postcard courtesy Lily Witham
Broad Avenue in 1911. Despite the caption, the view is actually looking east.
In our April issue, I wrote about the old Kearney Brothers Saloon that was a fixture on Broad Avenue in the early 1900s. I also gave a brief history of Binghampton, the community centered around Broad and Bingham that was its own little town until it was annexed in 1915 or so.
If you read the story, and were paying any attention at all, you should have come away with the impression that this area was considerably rustic in the early 1900s.
Well, my pal Lily Witham (a former Memphian now living in Oregon) has provided great materials for this column before, and she’s done it again by turning up this really wonderful postcard. Postmarked 1911, the card has a caption reading “BROAD ST. LOOKING SOUTH” AND “BINGHAMTON, TENN.”
You want rustic? Just look at the dirt road, the rather ramshackle buildings, and good grief, there’s even a butchered hog hanging outside the grocery at the far right. I wonder if that’s the butcher’s wagon, pulled by a horse, who has just delivered that hog. It’s hard to see, but I think it says “Meat Market” on the open doors of that wagon. Or did that big hog just hang outside, with no ice or refrigeration, all day?
Obviously, that postcard caption is a mistake, since Broad, then and now, doesn’t run north and south. Instead, the view is looking east down Broad, and that first street crossing is apparently Merton. I say this because I was able to squint at the image and make out the name of the two-story building standing on the far corner. The sign says W. Hanover & Son, a dry goods store located at the southeast corner of Broad and Merton.
I wonder what time of year this picture was taken? A banner outside Hanover’s store announces “Special Holiday Offerings — All Goods Reduced During This Sale.” There are no leaves on that tree in the background, so maybe it was around Christmas, and it was cold enough to let a hog hang outside for a while. (I can’t get my mind off that hog!) I can’t read any of the other signs visible in the old photo.
Streetcar tracks for the Memphis Street Railway Company run down the middle of the photo, and to the left are the buildings and smokestacks of the American Car and Foundry Company, a sprawling business that built those streetcars. Lily writes, “There was a factory that made streetcars, and that’s how my great-grandparents ended up in Tennessee. [My great-grandfather] got a job there and they moved from Allegheny, Pennsylvania.”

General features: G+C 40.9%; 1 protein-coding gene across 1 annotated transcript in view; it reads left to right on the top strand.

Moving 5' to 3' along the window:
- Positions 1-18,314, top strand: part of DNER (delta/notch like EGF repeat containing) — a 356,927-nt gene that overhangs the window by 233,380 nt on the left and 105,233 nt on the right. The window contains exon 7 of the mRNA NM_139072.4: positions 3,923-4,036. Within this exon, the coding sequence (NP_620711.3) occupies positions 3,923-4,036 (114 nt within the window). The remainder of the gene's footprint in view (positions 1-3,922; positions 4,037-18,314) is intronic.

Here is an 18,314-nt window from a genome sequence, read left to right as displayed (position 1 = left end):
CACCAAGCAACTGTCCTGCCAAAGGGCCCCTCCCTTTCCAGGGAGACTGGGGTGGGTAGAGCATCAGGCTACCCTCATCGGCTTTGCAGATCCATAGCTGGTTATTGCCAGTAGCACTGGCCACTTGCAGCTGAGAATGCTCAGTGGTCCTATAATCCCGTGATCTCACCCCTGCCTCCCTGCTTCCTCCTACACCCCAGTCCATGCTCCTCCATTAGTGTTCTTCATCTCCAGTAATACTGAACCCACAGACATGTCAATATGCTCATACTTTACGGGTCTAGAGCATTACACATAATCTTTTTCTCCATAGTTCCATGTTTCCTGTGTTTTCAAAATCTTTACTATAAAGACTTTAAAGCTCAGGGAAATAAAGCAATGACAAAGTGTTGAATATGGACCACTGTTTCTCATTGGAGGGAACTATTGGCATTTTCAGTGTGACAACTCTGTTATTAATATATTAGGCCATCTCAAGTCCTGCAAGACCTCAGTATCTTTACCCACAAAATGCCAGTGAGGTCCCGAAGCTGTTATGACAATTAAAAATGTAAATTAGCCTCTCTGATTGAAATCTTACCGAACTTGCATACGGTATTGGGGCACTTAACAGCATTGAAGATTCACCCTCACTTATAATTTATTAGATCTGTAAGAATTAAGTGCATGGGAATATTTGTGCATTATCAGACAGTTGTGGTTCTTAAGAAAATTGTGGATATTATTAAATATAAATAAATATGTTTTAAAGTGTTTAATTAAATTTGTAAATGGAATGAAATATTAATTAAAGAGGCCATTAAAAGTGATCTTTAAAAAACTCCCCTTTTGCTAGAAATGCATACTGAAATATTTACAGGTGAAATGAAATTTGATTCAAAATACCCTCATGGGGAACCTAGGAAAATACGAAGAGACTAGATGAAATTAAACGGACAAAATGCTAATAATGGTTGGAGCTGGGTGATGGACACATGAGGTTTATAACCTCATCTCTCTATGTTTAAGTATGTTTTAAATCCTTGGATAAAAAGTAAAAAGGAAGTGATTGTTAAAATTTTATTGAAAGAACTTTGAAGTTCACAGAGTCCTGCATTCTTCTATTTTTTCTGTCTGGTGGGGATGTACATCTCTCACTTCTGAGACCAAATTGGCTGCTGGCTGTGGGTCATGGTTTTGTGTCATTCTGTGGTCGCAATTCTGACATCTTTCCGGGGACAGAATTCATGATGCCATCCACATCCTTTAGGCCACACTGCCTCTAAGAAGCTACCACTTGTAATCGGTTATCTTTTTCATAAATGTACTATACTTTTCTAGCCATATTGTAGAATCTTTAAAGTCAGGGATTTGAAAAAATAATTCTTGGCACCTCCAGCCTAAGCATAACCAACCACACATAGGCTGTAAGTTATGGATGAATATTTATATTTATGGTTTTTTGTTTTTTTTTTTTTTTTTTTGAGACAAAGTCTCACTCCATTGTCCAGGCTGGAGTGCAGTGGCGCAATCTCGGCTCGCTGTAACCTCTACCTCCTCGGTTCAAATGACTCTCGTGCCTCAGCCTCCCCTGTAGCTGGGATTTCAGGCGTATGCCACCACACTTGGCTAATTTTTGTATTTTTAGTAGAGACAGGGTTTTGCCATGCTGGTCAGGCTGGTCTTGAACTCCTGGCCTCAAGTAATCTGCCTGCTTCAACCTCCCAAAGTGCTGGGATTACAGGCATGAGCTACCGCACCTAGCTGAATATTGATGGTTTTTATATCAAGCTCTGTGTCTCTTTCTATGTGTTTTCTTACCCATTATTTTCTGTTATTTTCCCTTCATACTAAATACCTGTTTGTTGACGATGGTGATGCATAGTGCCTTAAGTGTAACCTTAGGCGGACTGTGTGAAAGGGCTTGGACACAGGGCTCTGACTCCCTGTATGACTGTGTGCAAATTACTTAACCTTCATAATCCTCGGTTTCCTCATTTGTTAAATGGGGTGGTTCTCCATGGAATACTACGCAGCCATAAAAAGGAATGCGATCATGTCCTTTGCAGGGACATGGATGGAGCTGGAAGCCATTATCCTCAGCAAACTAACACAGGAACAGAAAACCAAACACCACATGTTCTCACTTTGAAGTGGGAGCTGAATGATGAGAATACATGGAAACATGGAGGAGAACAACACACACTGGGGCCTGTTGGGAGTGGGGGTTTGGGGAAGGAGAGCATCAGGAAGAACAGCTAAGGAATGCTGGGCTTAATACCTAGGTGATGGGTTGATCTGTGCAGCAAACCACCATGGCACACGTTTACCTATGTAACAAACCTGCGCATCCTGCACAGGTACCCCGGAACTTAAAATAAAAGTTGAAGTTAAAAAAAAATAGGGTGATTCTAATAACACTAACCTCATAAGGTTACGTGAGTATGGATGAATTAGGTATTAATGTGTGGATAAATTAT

I love the picture, but what I also like about the postcard is the address (below). In those days, that’s all it took for the postman to deliver the mail.
So who was “Miss Francis Jones”? Well, “Francis” is usually the way a man spells his name, so I’m going to assume they (whoever sent the card) meant to mail it to Miss “Frances” Jones, though I realize it’s unlikely they wouldn’t know how to spell their friend’s own name. But in 1911, sure enough, a “Miss Frances Jones” is living at 234 Princeton in the Binghampton community. She worked downtown for the Cumberland Telephone and Telegraph Company. I wish I could tell you more, but whoever sent the postcard didn’t bother to include a message. These old “divided-back” postcards, as you can see, included a tiny amount of space for “correspondence here” (the other side was the photo of Broad), and nobody wrote anything.
And why would anyone send Frances Jones a photo of her own community? Well, that’s just one of life’s little mysteries, isn’t it?
(By the way, don’t even get me started on that whole Binghamton / Binghampton spelling controversy, okay?)